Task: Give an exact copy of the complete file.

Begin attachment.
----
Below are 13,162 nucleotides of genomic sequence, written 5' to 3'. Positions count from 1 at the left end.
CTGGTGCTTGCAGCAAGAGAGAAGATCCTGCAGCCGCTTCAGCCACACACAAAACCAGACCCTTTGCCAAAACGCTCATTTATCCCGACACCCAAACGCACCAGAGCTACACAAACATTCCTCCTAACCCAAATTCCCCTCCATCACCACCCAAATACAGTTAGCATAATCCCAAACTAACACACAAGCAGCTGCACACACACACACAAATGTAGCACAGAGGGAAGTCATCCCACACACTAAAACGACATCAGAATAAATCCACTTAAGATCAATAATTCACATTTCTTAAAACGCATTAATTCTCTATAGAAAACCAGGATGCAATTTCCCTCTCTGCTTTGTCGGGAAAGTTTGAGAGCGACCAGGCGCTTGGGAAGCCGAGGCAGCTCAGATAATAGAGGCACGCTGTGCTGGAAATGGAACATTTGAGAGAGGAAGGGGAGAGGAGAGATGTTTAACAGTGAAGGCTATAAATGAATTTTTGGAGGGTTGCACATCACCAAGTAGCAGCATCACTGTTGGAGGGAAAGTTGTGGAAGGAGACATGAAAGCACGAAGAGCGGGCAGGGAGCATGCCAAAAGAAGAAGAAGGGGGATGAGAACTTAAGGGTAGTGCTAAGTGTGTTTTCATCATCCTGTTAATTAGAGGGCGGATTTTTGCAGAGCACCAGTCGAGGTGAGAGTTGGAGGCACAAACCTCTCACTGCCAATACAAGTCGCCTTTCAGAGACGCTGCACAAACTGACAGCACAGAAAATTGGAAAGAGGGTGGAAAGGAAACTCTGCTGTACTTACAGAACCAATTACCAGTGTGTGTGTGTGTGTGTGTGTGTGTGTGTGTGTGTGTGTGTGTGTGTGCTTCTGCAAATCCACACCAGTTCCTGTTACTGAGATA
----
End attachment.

Below are 13,162 nucleotides of genomic sequence, written 5' to 3'. Positions count from 1 at the left end.
CTGGTGCTTGCAGCAAGAGAGAAGATCCTGCAGCCGCTTCAGCCACACACAAAACCAGACCCTTTGCCAAAACGCTCATTTATCCCGACACCCAAACGCACCAGAGCTACACAAACATTCCTCCTAACCCAAATTCCCCTCCATCACCACCCAAATACAGTTAGCATAATCCCAAACTAACACACAAGCAGCTGCACACACACACACAAATGTAGCACAGAGGGAAGTCATCCCACACACTAAAACGACATCAGAATAAATCCACTTAAGATCAATAATTCACATTTCTTAAAACGCATTAATTCTCTATAGAAAACCAGGATGCAATTTCCCTCTCTGCTTTGTCGGGAAAGTTTGAGAGCGACCAGGCGCTTGGGAAGCCGAGGCAGCTCAGATAATAGAGGCACGCTGTGCTGGAAATGGAACATTTGAGAGAGGAAGGGGAGAGGAGAGATGTTTAACAGTGAAGGCTATAAATGAATTTTTGGAGGGTTGCACATCACCAAGTAGCAGCATCACTGTTGGAGGGAAAGTTGTGGAAGGAGACATGAAAGCACGAAGAGCGGGCAGGGAGCATGCCAAAAGAAGAAGAAGGGGGATGAGAACTTAAGGGTAGTGCTAAGTGTGTTTTCATCATCCTGTTAATTAGAGGGCGGATTTTTGCAGAGCACCAGTCGAGGTGAGAGTTGGAGGCACAAACCTCTCACTGCCAATACAAGTCGCCTTTCAGAGACGCTGCACAAACTGACAGCACAGAAAATTGGAAAGAGGGTGGAAAGGAAACTCTGCTGTACTTACAGAACCAATTACCAGTGTGTGTGTGTGTGTGTGTGTGTGTGTGTGTGTGTGTGTGTGTGTGTGCTTCTGCAAATCCACACCAGTTCCTGTTACTGAGATA